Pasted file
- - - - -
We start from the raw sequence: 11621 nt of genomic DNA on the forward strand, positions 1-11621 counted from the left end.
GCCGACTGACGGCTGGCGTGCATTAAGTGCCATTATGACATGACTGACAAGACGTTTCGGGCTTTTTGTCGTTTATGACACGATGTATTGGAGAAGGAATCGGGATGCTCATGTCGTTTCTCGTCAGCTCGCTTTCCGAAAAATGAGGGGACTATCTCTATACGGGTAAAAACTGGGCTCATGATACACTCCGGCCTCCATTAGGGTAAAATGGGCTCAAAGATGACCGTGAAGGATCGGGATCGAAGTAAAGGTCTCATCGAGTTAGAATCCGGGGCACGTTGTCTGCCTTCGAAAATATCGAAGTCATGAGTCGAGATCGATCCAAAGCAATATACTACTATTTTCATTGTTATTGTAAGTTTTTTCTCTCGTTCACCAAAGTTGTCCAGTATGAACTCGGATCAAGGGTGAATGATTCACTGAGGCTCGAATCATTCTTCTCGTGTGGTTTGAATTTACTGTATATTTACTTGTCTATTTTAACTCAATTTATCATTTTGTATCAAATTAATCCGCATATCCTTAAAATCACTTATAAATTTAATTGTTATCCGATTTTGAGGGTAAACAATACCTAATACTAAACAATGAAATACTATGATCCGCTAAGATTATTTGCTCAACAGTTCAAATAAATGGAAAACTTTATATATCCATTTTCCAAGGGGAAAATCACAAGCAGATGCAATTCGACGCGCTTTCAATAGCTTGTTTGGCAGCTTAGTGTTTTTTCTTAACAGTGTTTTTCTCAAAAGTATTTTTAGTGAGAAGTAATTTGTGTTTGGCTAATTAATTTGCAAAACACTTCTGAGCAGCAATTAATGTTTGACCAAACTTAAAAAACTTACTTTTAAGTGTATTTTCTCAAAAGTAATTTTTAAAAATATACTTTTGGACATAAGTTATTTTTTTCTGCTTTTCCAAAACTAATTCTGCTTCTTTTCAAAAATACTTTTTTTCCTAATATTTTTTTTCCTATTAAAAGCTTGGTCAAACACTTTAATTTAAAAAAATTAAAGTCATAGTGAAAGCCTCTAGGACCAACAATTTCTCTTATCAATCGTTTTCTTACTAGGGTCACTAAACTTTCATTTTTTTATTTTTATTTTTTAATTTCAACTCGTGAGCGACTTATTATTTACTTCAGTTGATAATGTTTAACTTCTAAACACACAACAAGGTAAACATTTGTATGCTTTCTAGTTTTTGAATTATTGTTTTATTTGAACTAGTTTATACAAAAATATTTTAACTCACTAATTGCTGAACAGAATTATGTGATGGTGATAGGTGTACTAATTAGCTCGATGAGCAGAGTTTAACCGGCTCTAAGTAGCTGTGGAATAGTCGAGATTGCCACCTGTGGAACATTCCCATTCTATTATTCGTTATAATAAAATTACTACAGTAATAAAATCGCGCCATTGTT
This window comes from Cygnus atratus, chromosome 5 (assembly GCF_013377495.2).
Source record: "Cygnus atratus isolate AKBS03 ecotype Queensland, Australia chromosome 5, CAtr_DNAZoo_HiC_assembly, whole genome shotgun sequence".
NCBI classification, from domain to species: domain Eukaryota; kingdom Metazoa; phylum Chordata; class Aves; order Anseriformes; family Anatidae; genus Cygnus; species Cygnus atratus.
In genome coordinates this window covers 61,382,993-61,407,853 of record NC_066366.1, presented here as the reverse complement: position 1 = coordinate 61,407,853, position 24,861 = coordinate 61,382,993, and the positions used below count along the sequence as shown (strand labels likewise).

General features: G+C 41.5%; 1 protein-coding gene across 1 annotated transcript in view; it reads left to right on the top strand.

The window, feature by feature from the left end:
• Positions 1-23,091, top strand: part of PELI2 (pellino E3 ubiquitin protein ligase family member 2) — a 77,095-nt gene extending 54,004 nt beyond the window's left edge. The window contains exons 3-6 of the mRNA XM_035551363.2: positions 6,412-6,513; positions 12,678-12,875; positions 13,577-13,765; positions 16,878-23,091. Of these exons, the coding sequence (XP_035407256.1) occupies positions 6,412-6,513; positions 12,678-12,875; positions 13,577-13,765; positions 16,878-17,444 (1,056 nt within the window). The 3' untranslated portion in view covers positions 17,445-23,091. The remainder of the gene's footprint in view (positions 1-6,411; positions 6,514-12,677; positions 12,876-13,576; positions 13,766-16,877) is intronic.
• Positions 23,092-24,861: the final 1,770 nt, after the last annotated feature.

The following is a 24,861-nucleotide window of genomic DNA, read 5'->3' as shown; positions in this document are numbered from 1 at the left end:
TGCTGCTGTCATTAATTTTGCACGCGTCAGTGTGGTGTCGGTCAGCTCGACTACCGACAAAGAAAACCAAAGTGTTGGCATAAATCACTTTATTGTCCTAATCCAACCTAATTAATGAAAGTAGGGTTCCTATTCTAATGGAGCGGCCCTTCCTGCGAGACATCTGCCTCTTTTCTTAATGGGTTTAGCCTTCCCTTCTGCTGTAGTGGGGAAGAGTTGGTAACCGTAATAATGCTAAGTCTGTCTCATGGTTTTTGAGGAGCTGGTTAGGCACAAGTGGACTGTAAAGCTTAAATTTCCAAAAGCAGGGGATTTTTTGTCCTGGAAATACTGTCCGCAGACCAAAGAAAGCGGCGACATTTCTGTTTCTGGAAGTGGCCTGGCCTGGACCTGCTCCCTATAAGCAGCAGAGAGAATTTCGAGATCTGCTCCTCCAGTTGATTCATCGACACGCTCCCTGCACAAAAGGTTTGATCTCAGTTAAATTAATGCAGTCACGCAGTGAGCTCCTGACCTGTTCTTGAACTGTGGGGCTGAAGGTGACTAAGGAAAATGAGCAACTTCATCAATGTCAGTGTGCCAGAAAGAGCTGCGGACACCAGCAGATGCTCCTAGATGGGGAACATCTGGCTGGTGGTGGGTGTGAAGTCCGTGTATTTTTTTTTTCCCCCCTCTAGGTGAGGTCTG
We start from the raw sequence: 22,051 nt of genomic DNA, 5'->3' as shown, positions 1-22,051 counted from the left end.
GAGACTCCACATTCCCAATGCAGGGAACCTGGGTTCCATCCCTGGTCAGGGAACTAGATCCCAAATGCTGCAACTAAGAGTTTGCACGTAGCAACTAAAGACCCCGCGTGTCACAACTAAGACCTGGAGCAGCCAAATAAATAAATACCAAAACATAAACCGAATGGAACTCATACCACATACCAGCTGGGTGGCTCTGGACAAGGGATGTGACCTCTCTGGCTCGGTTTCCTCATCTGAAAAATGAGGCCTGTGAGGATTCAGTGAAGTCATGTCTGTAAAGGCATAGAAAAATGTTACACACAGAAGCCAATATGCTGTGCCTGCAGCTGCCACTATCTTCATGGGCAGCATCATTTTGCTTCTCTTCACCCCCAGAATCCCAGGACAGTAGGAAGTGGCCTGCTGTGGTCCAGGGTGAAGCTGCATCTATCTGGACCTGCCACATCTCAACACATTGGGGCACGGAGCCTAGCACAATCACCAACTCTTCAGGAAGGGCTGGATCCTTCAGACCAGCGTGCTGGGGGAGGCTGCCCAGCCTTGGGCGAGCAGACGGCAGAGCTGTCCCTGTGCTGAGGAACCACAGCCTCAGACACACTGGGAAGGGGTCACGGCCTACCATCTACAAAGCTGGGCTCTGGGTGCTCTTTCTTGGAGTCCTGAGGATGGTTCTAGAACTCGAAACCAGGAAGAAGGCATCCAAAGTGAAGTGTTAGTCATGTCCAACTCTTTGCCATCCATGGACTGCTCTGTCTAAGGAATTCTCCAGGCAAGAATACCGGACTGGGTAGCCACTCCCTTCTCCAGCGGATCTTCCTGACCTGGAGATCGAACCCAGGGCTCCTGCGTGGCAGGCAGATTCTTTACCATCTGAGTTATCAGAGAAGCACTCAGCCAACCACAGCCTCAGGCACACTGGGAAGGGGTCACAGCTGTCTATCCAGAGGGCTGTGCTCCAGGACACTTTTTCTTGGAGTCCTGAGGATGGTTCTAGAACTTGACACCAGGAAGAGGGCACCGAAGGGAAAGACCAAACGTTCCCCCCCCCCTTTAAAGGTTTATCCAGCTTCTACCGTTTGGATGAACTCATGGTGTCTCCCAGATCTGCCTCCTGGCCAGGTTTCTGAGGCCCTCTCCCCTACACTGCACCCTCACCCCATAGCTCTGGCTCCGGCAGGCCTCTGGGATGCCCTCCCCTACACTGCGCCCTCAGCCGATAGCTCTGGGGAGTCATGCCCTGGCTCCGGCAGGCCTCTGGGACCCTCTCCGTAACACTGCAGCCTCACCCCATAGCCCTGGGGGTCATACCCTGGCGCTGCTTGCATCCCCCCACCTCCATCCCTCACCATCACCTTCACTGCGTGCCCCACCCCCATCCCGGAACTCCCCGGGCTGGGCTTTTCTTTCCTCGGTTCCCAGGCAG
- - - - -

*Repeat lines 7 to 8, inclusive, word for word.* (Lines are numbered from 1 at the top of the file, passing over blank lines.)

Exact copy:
General features: G+C 41.5%; 1 protein-coding gene across 1 annotated transcript in view; it reads left to right on the top strand.

The window, feature by feature from the left end: